Vladimir Ilyich Ulyanov
|10 June 1974
|An extravaganza of political history, literary pastiche, and Wildean parody, introducing Dadaist Tristan Tzara, and Lenin and his wife
|Zürich, Switzerland, 1917
Travesties is a 1974 play by Tom Stoppard. It centres on the figure of Henry Carr, an elderly man who reminisces about Zürich in 1917 during the First World War, and his interactions with James Joyce when he was writing Ulysses, Tristan Tzara during the rise of Dada, and Lenin leading up to the Russian Revolution, all of whom were living in Zürich at that time.
The play is primarily set in Zürich, Switzerland during the First World War. At that time, three important personalities were living in Zürich: the modernist author James Joyce, the communist revolutionary Lenin, and Dada founder Tristan Tzara. The play centres on the less notable Henry Carr, a British consular official (also mentioned in Joyce's novel Ulysses), as he recalls his perceptions and experiences with these influential figures. As he reminisces, Carr's memory becomes prone to distraction, and instead of predictable historical biography, these characters are interpreted through the maze of his mind.
Carr's memories are couched in a Zürich production of Oscar Wilde's play The Importance of Being Earnest in which he had a starring role. Stoppard uses this production and Carr's mixed feelings surrounding it as a framework to explore art, the war and revolution. Situations from Earnest feature prominently within the action. The characters in Travesties also include versions of two characters from Earnest, Gwendolen and Cecily, and the comedic situations of many of the other roles are shared by other characters. Stoppard uses many linguistic devices within the play, including puns, limericks, and an extended parody of the vaudeville song "Mister Gallagher and Mister Shean".
The real Carr did play Algernon with a group of actors called The English Players, for whom the real James Joyce was the business manager. Carr and Joyce had an angry disagreement after the play, which led to legal action and accusations of slander by Joyce. The dispute was settled with the judge deciding in favour of both disputants on different counts. Joyce later parodied Carr, and the English Consul General in Zürich at that time, A. Percy Bennett, as two minor characters in Ulysses, with Carr being portrayed as a drunken, obscene soldier in the "Circe" episode.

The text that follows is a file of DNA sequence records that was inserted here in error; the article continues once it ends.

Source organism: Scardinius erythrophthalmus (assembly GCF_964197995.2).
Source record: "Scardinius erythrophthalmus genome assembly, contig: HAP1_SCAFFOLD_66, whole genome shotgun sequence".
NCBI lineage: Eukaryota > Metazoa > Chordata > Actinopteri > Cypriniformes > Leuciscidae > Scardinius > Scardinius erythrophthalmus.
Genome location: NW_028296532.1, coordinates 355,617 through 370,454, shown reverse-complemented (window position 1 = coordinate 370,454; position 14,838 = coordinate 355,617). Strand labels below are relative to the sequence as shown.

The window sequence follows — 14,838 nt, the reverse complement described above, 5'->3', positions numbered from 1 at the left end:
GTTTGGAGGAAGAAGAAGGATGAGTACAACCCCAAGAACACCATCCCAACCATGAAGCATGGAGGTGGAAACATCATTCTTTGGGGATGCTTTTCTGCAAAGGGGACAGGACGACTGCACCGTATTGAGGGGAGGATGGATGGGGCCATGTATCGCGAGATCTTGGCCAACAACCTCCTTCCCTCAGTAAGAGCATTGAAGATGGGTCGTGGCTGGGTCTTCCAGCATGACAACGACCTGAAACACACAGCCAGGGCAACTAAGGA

After the first performance of Travesties Stoppard received a letter from Henry Carr's widow, expressing her surprise that her late husband had been included as a character in Stoppard's play.
Travesties was first produced at the Aldwych Theatre, London, on 10 June 1974, by the Royal Shakespeare Company. The production was directed by Peter Wood and designed by Carl Toms, with lighting by Robert Ornbo. It closed on 13 March 1976 after 156 performances at the Aldwych and the Albery Theatres in London, and the Ethel Barrymore Theater in New York City.
Travesties was subsequently produced by the Boston University School of Theater Arts.[when?]
A German version was directed for TV by Hans Lietzau, and de:Hans W. Reichel in 1978 with Martin Benrath, Nikolaus Paryla, and de:Klaus Guth.
A revival of the play, with a revised text which abbreviated Cecily's lecture on Lenin in Act II by moving much of it to the interval, was given by the Royal Shakespeare Company at its theatre in the Barbican Arts Centre in September 1993, directed by Adrian Noble. The production was transferred to the Savoy Theatre in March 1994 and ran there until June 1994. A reading was given at the British Library in February 2008, featuring John Hurt.
A new revival, directed by Patrick Marber, was performed at the Menier Chocolate Factory from September until November 2016. The production "broke box office records at the Menier Chocolate Factory, becoming the first play in the company’s history to sell out ahead of its first preview". In February 2017 the play, and company, transferred to the Apollo Theatre in London, where the run continued until April 2017.
The production's designer was Tim Hatley, the lighting designer Neil Austin, and Adam Cork was the sound designer and composer of original music.
Patrick Marber's revival transferred to Broadway in Spring 2018, with Tom Hollander reprising his role as Henry Carr and Peter McDonald reprising his as James Joyce. Travesties opened on 24 April 2018 at the Roundabout Theatre Company's American Airlines Theater in New York.
The Roundabout Theatre Company's education team have produced an 'Upstage' guide to Travesties which puts the play's themes in historical context and contains interviews with the director, cast, and crew. The revival has been praised by critics with Ben Brantley of The New York Times commenting that he "...would venture that this latest incarnation is the clearest and surely one of the liveliest on record. It should prove ridiculously entertaining for anyone with even a passing knowledge of its central characters, and a stroll through the groves of Wikipedia should offer adequate preparation for anyone else."
The Australian premiere of the 2016 script adaptation opened in Melbourne in Winter 2019, with Dion Mills taking the role of Henry Carr. The production was directed by Jennifer Sarah Dean.